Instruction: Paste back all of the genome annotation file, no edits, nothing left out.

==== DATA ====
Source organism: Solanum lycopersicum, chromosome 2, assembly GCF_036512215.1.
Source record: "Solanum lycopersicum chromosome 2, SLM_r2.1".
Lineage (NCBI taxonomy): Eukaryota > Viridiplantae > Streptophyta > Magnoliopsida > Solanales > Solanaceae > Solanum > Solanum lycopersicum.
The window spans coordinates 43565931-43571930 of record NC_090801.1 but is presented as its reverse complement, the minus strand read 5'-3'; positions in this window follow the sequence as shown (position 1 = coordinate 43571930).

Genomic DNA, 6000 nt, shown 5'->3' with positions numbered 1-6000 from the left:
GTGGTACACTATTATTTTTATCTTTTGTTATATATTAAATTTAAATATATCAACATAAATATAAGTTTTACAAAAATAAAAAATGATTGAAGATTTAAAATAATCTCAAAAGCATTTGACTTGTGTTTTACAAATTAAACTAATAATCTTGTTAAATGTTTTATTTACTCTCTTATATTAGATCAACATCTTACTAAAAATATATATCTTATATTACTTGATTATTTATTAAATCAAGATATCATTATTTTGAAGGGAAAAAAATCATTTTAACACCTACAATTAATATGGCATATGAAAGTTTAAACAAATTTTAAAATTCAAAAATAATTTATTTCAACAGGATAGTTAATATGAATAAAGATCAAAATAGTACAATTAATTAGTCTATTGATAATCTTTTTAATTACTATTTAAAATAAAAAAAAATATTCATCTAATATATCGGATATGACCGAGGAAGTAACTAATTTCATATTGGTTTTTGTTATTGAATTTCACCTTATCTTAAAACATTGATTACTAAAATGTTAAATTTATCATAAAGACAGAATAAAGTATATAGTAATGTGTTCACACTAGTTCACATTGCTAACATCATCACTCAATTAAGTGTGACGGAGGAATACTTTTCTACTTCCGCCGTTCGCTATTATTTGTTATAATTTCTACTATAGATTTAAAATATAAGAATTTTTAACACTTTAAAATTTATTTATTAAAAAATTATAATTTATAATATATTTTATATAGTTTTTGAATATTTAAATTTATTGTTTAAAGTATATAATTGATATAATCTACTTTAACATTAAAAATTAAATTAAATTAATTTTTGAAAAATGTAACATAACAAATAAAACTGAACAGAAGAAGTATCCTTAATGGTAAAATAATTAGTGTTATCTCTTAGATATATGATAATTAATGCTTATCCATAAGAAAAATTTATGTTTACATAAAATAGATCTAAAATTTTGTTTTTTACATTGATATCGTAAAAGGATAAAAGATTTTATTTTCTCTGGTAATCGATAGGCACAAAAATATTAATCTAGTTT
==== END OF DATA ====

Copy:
Source organism: Solanum lycopersicum, chromosome 2, assembly GCF_036512215.1.
Source record: "Solanum lycopersicum chromosome 2, SLM_r2.1".
Lineage (NCBI taxonomy): Eukaryota > Viridiplantae > Streptophyta > Magnoliopsida > Solanales > Solanaceae > Solanum > Solanum lycopersicum.
The window spans coordinates 43565931-43571930 of record NC_090801.1 but is presented as its reverse complement, the minus strand read 5'-3'; positions in this window follow the sequence as shown (position 1 = coordinate 43571930).

Genomic DNA, 6000 nt, shown 5'->3' with positions numbered 1-6000 from the left:
GTGGTACACTATTATTTTTATCTTTTGTTATATATTAAATTTAAATATATCAACATAAATATAAGTTTTACAAAAATAAAAAATGATTGAAGATTTAAAATAATCTCAAAAGCATTTGACTTGTGTTTTACAAATTAAACTAATAATCTTGTTAAATGTTTTATTTACTCTCTTATATTAGATCAACATCTTACTAAAAATATATATCTTATATTACTTGATTATTTATTAAATCAAGATATCATTATTTTGAAGGGAAAAAAATCATTTTAACACCTACAATTAATATGGCATATGAAAGTTTAAACAAATTTTAAAATTCAAAAATAATTTATTTCAACAGGATAGTTAATATGAATAAAGATCAAAATAGTACAATTAATTAGTCTATTGATAATCTTTTTAATTACTATTTAAAATAAAAAAAAATATTCATCTAATATATCGGATATGACCGAGGAAGTAACTAATTTCATATTGGTTTTTGTTATTGAATTTCACCTTATCTTAAAACATTGATTACTAAAATGTTAAATTTATCATAAAGACAGAATAAAGTATATAGTAATGTGTTCACACTAGTTCACATTGCTAACATCATCACTCAATTAAGTGTGACGGAGGAATACTTTTCTACTTCCGCCGTTCGCTATTATTTGTTATAATTTCTACTATAGATTTAAAATATAAGAATTTTTAACACTTTAAAATTTATTTATTAAAAAATTATAATTTATAATATATTTTATATAGTTTTTGAATATTTAAATTTATTGTTTAAAGTATATAATTGATATAATCTACTTTAACATTAAAAATTAAATTAAATTAATTTTTGAAAAATGTAACATAACAAATAAAACTGAACAGAAGAAGTATCCTTAATGGTAAAATAATTAGTGTTATCTCTTAGATATATGATAATTAATGCTTATCCATAAGAAAAATTTATGTTTACATAAAATAGATCTAAAATTTTGTTTTTTACATTGATATCGTAAAAGGATAAAAGATTTTATTTTCTCTGGTAATCGATAGGCACAAAAATATTAATCTAGTTT